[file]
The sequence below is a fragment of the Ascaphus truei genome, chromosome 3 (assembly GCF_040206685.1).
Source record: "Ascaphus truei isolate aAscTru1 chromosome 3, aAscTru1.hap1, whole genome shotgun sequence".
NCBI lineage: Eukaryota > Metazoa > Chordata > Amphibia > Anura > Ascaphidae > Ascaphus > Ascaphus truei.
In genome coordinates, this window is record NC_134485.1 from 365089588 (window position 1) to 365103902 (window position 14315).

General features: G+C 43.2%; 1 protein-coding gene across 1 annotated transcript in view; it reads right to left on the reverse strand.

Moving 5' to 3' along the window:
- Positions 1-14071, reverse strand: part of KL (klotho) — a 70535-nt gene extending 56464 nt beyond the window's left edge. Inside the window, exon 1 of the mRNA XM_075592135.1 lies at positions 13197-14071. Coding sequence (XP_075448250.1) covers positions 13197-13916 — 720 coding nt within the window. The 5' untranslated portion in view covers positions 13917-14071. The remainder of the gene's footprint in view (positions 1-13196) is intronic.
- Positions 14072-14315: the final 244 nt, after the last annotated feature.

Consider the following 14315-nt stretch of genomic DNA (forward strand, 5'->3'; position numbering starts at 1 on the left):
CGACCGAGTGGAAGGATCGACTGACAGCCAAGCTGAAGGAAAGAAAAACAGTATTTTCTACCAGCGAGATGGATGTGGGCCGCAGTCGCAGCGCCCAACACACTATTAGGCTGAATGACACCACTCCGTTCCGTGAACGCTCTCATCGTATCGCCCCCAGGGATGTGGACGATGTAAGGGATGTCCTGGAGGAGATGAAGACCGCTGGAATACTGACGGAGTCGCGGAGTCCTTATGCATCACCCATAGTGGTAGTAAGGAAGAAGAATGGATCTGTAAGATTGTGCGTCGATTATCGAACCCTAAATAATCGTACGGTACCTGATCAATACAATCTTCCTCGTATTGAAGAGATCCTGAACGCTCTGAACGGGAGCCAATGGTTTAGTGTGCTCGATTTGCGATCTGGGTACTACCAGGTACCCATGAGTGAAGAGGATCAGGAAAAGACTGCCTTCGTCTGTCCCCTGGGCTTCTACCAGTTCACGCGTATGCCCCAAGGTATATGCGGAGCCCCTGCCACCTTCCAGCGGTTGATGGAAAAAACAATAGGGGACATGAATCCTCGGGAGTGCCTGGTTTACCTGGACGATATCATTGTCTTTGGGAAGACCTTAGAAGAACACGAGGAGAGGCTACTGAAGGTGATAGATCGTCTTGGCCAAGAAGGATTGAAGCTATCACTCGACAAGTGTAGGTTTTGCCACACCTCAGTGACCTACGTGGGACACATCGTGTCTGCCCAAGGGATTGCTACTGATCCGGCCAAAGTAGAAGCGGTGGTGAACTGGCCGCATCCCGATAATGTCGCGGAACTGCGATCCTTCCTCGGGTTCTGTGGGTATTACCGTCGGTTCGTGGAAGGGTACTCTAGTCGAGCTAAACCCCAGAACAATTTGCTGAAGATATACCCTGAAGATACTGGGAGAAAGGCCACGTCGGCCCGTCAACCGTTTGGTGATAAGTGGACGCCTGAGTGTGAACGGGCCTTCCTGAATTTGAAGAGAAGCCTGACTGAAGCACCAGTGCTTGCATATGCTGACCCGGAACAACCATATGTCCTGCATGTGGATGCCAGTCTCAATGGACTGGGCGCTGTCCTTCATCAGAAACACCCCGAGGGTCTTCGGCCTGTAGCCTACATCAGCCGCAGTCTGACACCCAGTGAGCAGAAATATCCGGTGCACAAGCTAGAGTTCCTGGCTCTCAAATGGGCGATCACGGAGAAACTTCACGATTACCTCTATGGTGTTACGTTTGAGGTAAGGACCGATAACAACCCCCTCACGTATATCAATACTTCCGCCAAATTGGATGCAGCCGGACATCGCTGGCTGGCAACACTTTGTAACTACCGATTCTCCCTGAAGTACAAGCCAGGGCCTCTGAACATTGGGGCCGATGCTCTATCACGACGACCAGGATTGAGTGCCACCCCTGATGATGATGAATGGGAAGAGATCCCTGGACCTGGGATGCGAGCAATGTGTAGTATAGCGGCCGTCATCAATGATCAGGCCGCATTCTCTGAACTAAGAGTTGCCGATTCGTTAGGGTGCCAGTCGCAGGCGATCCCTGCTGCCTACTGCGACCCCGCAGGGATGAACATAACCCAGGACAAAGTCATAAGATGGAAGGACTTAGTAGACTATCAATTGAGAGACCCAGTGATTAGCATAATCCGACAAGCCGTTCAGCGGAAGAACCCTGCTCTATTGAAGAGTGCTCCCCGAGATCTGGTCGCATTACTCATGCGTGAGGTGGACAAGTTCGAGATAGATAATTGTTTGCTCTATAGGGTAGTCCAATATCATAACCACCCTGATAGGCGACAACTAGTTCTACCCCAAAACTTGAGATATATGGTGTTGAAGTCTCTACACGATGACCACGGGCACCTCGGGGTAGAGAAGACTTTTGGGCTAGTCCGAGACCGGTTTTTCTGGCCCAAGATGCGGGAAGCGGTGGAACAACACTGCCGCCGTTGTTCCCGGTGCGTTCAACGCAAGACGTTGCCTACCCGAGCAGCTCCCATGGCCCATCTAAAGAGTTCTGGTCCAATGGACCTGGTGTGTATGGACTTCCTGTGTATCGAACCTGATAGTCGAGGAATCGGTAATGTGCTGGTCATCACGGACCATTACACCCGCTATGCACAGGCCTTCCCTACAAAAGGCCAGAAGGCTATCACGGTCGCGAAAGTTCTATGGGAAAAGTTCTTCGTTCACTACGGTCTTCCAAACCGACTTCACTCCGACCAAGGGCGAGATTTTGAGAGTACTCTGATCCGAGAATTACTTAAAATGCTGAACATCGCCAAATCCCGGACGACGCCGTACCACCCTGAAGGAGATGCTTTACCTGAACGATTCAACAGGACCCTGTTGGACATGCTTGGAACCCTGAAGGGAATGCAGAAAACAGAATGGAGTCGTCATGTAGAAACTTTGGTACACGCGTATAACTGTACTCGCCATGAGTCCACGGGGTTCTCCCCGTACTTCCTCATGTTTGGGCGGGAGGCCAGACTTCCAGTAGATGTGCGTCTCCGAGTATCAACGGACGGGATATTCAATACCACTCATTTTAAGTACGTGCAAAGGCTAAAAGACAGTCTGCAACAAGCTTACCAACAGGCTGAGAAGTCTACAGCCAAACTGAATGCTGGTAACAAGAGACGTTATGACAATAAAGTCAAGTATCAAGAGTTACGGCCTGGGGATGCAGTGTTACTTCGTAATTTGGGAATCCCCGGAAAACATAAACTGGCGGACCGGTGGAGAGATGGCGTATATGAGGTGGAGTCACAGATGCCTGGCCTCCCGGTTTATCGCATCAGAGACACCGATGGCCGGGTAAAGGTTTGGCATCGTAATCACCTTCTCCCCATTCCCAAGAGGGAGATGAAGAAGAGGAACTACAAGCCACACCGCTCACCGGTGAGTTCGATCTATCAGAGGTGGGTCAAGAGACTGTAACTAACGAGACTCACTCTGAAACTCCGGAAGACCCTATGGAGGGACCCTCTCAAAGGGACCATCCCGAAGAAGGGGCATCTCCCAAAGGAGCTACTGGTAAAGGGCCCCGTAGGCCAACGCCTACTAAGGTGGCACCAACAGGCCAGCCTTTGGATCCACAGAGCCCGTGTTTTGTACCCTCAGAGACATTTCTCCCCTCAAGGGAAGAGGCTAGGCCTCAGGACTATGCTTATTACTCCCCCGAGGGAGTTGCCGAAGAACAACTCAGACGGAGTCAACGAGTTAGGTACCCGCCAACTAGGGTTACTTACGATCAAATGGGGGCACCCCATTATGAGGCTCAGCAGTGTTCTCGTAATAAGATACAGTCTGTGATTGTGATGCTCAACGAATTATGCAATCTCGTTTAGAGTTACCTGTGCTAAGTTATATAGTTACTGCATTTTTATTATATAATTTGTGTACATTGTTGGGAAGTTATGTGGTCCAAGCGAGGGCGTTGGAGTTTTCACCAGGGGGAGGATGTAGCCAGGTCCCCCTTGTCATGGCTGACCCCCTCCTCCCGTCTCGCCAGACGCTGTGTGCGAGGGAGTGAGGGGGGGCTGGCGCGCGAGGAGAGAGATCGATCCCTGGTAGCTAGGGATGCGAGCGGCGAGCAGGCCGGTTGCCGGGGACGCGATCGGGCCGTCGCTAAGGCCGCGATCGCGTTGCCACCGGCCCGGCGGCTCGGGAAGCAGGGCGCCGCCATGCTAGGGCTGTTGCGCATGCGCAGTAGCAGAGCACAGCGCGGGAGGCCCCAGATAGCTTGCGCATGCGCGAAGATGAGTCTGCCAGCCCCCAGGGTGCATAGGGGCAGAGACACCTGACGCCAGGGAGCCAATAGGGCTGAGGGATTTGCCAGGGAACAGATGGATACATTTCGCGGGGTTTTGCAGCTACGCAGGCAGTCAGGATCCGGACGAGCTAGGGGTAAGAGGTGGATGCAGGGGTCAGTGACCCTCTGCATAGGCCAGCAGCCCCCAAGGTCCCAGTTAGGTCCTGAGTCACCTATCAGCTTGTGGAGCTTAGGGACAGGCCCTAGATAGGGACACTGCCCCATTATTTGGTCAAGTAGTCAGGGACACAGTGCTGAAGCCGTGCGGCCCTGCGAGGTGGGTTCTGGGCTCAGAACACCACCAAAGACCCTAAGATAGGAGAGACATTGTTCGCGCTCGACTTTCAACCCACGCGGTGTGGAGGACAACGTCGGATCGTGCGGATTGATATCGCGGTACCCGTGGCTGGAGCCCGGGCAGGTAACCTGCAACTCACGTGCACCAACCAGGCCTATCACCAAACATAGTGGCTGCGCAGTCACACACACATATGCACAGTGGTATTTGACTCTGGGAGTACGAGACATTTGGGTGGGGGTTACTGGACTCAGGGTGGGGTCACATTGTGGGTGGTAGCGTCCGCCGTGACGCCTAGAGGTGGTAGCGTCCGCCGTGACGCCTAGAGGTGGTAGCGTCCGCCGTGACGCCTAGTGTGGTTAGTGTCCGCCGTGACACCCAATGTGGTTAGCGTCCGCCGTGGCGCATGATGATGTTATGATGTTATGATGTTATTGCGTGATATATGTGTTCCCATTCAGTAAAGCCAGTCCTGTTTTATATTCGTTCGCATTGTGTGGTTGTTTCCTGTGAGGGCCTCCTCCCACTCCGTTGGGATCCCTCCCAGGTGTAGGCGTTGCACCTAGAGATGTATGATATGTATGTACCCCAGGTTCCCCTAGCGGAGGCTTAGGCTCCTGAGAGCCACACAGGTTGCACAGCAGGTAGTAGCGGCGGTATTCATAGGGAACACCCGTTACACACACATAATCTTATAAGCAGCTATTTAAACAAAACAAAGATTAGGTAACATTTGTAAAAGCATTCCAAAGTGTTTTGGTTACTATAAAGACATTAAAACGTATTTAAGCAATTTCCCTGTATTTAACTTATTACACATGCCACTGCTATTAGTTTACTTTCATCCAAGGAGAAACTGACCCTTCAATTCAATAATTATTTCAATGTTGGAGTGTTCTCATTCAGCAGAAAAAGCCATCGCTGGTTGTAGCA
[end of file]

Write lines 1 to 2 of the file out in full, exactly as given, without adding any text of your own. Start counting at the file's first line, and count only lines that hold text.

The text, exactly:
The sequence below is a fragment of the Ascaphus truei genome, chromosome 3 (assembly GCF_040206685.1).
Source record: "Ascaphus truei isolate aAscTru1 chromosome 3, aAscTru1.hap1, whole genome shotgun sequence".